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Punishing doctors for human error and systems failures will harm patient safety

Doctors are expected to be perfect; to never make mistakes. If we're honest we all know that's impossible. With the best intentions, some errors will always occur. Doctors do their best to reflect upon their errors and learn from them. But when multiple errors coincide - systemic failings, equipment problems, staff shortages, human errors - then in this perfect storm situation serious harm can occur.

Such a perfect storm happened when Dr Hadiza Bawa-Garba, an experienced paediatric registrar, was left to do the work of several doctors with no consultant or junior doctor support whilst IT systems failed and multiple sick children arrived. In this context she made a series of errors that led to the tragic death of a six year old boy, Jack Adcock. Dr Bawa-Garba was given a 24 month suspended sentence for gross negligence manslaughter, as was nurse Isabel Amaro. Dr Bawa-Garba was suspended for 12 months by the Medical Practitioners Tribunal, but this was overturned in the High Court last week by the General Medical Council, who wanted her struck off the register.

Medics are outraged, and with good reason:

  • Responsibility for safe provision in hospitals in being put onto front-line staff, who are effectively scapegoats for systemic failings caused by poor funding and poor management.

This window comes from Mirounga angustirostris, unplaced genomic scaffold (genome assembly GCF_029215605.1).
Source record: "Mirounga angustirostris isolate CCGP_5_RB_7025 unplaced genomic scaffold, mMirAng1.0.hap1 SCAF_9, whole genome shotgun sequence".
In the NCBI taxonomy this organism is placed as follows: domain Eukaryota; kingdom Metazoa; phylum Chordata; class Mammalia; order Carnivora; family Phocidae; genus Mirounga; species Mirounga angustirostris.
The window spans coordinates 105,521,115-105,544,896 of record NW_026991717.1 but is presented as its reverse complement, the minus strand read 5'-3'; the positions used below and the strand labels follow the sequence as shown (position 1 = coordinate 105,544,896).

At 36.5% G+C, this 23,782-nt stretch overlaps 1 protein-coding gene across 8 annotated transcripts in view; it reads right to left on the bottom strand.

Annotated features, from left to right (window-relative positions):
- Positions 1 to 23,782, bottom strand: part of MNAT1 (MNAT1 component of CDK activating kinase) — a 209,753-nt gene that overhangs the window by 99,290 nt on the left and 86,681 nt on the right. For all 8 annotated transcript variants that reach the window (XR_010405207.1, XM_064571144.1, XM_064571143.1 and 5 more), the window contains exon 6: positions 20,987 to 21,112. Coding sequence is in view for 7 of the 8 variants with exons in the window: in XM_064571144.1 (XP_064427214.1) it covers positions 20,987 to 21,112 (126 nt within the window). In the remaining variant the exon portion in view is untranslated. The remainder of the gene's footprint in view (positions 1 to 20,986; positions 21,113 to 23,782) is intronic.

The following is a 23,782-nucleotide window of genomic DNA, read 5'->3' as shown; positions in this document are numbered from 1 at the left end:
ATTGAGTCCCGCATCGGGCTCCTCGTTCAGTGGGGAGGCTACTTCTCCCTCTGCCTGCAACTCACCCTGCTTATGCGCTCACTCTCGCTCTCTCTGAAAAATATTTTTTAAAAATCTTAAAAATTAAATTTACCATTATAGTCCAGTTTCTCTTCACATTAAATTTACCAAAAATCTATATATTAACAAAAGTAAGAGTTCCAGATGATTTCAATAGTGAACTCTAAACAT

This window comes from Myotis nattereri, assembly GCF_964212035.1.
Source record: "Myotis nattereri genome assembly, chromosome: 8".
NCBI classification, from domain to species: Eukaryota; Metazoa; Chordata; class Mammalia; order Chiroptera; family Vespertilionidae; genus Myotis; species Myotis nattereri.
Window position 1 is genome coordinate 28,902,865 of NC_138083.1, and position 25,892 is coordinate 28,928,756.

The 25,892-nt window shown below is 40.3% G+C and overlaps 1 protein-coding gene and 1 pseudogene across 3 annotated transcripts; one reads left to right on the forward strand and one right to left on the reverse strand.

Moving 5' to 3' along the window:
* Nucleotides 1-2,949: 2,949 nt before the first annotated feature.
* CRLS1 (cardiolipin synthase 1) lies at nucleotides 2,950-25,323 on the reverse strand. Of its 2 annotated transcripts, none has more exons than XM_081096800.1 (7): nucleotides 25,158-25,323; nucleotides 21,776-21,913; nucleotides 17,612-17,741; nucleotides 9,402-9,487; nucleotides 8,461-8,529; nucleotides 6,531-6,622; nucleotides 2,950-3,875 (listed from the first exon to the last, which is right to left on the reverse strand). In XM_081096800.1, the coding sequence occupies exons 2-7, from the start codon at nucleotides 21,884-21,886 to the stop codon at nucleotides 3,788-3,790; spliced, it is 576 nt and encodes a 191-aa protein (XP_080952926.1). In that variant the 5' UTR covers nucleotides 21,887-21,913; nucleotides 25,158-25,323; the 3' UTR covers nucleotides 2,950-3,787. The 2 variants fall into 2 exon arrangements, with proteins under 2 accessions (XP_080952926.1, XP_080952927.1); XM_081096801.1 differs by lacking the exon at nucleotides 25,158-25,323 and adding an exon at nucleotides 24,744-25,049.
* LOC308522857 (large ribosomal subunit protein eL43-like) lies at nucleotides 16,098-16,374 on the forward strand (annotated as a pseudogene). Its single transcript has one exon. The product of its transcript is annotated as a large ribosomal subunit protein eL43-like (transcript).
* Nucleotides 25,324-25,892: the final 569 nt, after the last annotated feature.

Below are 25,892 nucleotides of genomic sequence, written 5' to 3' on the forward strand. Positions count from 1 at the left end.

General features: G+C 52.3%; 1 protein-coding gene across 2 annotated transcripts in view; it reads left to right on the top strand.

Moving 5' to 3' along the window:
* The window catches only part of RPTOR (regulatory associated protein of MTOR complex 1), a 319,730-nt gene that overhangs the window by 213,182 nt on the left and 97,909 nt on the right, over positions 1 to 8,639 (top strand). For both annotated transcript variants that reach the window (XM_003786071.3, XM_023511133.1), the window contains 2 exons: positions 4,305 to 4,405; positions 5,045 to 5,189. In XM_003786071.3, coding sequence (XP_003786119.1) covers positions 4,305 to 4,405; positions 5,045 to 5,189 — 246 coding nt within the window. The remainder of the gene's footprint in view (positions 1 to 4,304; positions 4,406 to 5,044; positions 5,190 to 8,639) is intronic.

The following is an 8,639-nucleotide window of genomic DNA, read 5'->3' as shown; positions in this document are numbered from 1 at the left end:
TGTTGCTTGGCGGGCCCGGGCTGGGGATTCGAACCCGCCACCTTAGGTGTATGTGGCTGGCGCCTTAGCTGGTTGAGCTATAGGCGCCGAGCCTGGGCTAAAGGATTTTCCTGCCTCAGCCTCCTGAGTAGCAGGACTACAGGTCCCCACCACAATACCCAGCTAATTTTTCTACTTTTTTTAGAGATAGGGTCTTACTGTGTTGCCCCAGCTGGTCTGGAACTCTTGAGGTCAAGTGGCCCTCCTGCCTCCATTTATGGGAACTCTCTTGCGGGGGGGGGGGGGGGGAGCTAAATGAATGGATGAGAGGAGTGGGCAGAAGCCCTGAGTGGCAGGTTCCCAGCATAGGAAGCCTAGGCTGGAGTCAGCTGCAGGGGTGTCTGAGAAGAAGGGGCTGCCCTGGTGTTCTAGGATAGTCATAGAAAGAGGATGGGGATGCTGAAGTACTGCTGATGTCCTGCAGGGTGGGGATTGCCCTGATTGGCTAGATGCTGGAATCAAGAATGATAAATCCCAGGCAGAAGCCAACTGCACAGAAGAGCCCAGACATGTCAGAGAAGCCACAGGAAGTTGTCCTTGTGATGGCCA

• Reflective statements, which the GMC says doctors must use to show reflection on their errors, were reportedly used to convict Dr Bawa-Garba and thus have her struck off.
  • Rather than a culture of learning from incidents, as seen in the airline industry, the GMC are fostering a culture of blame.

Instead of learning from them, doctors will avoid admitting errors. Appraisals previously used to improved quality of care will become pointless, tick-box exercises. Instead of hospitals fixing systems failures and short staffing, scapegoats will be found. Medics will be forced to avoid 'high-risk' posts in order to protect their careers. Confidence will be lost in the GMC, making it unfit for the purpose of protecting patients.

Punishing doctors for human error and systems failures will harm patient safety.

The NHA Party applauds Dr David Nicholl (pictured above) who tore up his GMC certificate outside their headquarters yesterday; Dr Peter Wilmhurst who has referred himself to the GMC pointing out the many errors he has made during his career; Dr Chris Day who continues to campaign for whistleblowing safeguards for doctors after he was punished for speaking out over unsafe staffing levels. We join them in speaking out, in the hope that the GMC will end the culture of individual blame and scapegoating in medicine. Only by doing this can we prevent further tragedies.

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